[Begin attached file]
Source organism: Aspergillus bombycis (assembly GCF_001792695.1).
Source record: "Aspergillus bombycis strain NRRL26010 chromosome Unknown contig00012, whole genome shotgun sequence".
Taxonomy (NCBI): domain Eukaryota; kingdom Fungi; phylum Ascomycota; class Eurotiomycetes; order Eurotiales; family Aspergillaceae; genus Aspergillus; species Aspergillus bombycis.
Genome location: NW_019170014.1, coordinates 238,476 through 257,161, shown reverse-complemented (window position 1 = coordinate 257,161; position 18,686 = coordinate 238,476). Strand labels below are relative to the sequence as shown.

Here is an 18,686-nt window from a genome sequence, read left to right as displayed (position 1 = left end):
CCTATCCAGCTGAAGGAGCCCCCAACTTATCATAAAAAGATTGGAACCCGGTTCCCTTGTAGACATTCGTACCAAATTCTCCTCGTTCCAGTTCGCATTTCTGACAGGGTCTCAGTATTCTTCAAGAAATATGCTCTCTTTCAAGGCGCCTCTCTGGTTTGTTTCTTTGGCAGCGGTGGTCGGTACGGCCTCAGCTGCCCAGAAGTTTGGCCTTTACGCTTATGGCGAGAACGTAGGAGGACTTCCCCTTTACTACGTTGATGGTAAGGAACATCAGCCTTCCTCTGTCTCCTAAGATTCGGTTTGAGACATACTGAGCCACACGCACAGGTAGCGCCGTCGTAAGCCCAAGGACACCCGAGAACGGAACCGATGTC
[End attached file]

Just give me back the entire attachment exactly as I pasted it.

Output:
Source organism: Aspergillus bombycis (assembly GCF_001792695.1).
Source record: "Aspergillus bombycis strain NRRL26010 chromosome Unknown contig00012, whole genome shotgun sequence".
Taxonomy (NCBI): domain Eukaryota; kingdom Fungi; phylum Ascomycota; class Eurotiomycetes; order Eurotiales; family Aspergillaceae; genus Aspergillus; species Aspergillus bombycis.
Genome location: NW_019170014.1, coordinates 238,476 through 257,161, shown reverse-complemented (window position 1 = coordinate 257,161; position 18,686 = coordinate 238,476). Strand labels below are relative to the sequence as shown.

Here is an 18,686-nt window from a genome sequence, read left to right as displayed (position 1 = left end):
CCTATCCAGCTGAAGGAGCCCCCAACTTATCATAAAAAGATTGGAACCCGGTTCCCTTGTAGACATTCGTACCAAATTCTCCTCGTTCCAGTTCGCATTTCTGACAGGGTCTCAGTATTCTTCAAGAAATATGCTCTCTTTCAAGGCGCCTCTCTGGTTTGTTTCTTTGGCAGCGGTGGTCGGTACGGCCTCAGCTGCCCAGAAGTTTGGCCTTTACGCTTATGGCGAGAACGTAGGAGGACTTCCCCTTTACTACGTTGATGGTAAGGAACATCAGCCTTCCTCTGTCTCCTAAGATTCGGTTTGAGACATACTGAGCCACACGCACAGGTAGCGCCGTCGTAAGCCCAAGGACACCCGAGAACGGAACCGATGTC